nature of our perversity and the human condition. Have you ever been
so busy that you've completely forgotten to eat? Why is it then that on
a fast day, by the time we've finished davening shacharis, we're already
tired and hungry? Chazal refer to this phenomenon as pas be-salo, bread
in the basket. As long as our lunch-bag is there on the table, and we
know we can open it up and eat whenever we want to, we can
sometimes stave off our hunger for long periods of time. When we
know that the kitchen is closed and the basket's empty - and there will
be no refills today - we feel the hunger of the empty basket long before
that of our stomachs.
The Talmud (Kiddushin 31a) says that for this reason, one who performs
a mitzvah because he's obligated to do so is greater than one who does
so voluntarily - something which at first glance seems counter-intuitive.
Going back to the analogy of fasting, have you ever noticed the ease
with which young boys seem to be able to fast before their bar-mitzvahs,
in comparison to the tiredness and difficulty they experience once
they've come of age? Pre bar mitzvah, they don't have to fast. If worst
comes to worst, they know they can just pop a tasty morsel in their
mouths and relieve their hunger. It's when they know there's no way out
that psychology begins to play with their minds, causing them to doubt
their ability to finish, and to feel hungry and tired along the way.
This is one aspect of mitzvah performance that did not exist for the Avos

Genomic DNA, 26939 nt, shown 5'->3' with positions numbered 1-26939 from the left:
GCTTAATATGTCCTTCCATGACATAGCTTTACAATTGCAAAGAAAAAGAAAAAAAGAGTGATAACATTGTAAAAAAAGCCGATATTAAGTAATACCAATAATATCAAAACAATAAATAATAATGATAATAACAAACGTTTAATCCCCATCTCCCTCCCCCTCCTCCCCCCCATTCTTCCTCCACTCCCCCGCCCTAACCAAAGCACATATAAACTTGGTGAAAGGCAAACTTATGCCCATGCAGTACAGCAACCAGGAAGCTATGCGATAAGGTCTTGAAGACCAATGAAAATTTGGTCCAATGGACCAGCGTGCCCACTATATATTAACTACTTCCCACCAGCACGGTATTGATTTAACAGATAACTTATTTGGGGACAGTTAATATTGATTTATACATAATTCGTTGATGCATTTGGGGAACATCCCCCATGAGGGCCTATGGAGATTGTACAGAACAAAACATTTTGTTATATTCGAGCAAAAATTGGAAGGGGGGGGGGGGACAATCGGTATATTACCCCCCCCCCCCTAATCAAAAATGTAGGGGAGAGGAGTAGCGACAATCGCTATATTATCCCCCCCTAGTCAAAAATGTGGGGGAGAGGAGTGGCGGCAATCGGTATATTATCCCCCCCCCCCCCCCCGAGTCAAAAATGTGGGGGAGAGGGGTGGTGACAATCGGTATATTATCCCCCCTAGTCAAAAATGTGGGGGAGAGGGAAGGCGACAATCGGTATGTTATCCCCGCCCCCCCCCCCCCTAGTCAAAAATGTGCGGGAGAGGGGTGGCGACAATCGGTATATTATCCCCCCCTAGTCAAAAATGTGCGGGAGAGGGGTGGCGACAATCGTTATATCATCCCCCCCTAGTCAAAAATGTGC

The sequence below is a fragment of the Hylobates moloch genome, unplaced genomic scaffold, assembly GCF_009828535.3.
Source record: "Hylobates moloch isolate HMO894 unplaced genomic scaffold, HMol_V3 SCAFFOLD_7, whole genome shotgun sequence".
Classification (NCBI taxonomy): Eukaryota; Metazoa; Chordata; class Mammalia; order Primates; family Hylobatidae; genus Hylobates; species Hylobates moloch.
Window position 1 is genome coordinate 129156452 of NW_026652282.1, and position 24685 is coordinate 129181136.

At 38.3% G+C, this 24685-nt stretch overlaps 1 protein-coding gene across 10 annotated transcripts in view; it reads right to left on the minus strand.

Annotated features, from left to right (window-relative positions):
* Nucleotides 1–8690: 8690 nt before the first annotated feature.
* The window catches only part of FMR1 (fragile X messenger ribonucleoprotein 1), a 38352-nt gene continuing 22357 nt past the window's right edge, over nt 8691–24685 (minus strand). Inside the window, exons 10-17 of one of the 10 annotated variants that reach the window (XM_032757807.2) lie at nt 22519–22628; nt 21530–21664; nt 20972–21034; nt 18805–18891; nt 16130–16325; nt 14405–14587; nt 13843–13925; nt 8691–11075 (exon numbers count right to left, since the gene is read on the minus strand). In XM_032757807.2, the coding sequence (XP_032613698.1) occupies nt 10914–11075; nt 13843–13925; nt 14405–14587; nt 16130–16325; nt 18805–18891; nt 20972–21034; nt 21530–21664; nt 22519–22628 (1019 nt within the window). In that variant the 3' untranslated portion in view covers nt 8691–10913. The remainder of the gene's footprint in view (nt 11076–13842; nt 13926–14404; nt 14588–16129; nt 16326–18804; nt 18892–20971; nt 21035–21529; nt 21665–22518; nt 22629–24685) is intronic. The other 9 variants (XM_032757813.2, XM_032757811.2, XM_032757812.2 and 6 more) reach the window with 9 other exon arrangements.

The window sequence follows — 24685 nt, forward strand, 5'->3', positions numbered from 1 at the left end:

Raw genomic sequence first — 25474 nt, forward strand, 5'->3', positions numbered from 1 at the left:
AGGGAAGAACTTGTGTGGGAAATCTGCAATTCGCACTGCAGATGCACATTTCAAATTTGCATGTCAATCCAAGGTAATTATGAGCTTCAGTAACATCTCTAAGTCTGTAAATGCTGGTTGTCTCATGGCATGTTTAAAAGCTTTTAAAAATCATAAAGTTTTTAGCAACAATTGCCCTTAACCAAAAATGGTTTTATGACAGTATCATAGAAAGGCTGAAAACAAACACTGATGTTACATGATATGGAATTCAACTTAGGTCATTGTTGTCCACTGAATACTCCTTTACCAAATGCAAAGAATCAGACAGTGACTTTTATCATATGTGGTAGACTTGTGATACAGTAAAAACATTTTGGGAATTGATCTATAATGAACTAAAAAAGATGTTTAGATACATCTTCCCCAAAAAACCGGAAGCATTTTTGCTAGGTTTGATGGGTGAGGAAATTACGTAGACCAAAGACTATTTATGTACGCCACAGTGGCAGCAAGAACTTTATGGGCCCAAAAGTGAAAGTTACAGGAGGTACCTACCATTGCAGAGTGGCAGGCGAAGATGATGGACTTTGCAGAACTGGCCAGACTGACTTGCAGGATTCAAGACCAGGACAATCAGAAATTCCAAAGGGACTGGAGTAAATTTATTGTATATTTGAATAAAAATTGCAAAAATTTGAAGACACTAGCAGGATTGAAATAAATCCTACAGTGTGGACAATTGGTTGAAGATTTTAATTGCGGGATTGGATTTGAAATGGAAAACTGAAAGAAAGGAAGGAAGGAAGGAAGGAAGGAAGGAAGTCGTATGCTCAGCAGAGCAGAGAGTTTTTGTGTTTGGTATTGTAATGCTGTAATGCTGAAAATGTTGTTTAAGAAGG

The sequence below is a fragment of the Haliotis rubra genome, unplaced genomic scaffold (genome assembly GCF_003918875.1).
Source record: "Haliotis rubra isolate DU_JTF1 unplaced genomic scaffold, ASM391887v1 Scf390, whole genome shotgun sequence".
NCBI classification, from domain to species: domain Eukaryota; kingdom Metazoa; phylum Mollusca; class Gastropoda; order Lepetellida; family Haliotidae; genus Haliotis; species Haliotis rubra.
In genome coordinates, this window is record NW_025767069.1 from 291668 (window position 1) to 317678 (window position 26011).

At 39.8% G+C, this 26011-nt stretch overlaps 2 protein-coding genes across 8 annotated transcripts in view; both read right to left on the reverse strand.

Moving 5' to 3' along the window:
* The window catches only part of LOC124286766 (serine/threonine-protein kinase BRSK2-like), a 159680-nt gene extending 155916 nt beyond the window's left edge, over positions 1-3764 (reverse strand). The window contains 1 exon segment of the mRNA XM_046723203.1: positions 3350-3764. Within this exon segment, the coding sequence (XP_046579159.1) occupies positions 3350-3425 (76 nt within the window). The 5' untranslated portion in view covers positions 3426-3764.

ha-kedoshim, Avraham, Yitzchak and Yaakov. Although our Sages tell us
(Kiddushin 82a) that they studied and kept the Torah before it was given
to us by Hashem at Har Sinai, they did so voluntarily. Keeping Torah only
became a must once it was officially given and accepted. This is why,
explain mefarshim (commentators), we sometimes find the Avos "bending
the rules" in ways we couldn't (such as Yaakov marrying two sisters);
because their observance was voluntary, they had the ability to "overrule"
certain laws when they saw fit to do so. We have no such leniency.
Now we can understand why it is that although Yaakov surely received
great reward for his mitzvos in Olam Ha-ba, he was not granted the gift
of eating their "fruits" in this world; his reward was only for the mitzvah
proper, something that can never be repaid in a physical sense. We, in
contrast, while surely no more than dust at the feet of the Avos, it is the
struggle that sets us apart and gives us the possibility of earning some
sense of tranquillity and material comfort, which we will hopefully use to
further our commitment to Torah study and mitzvah performance.
Every investor would like and investment that keeps his initial deposit
safe and sound, while offering handsome dividends on an ongoing basis.
We invest our lives and energy in Torah and mitzvos. So the next time
we find ourselves once-again having to deal with the yetzer hara, and
doing what we know we should be doesn't come as easily or as
peacefully as we might have hoped, we can console ourselves - and
perhaps even enjoy the struggle - if we remember that it is only because
of the struggle that we will merit to enjoy the blessings of this world,
while our principal remains intact and complete and awaits us in the
World to Come.
Have a good Shabbos.
****** This week's publication has been generously sponsored by Mr.
Zalman Deutsch, Mr. Isaac Reichman, and Mr. Pinchas Goldstein, in
honour of the anniversary of the rescue of the Holy Rebbe of Satmar, R'
Yoel Teitelbaum zt"l zy"a, 21 Kislev. ******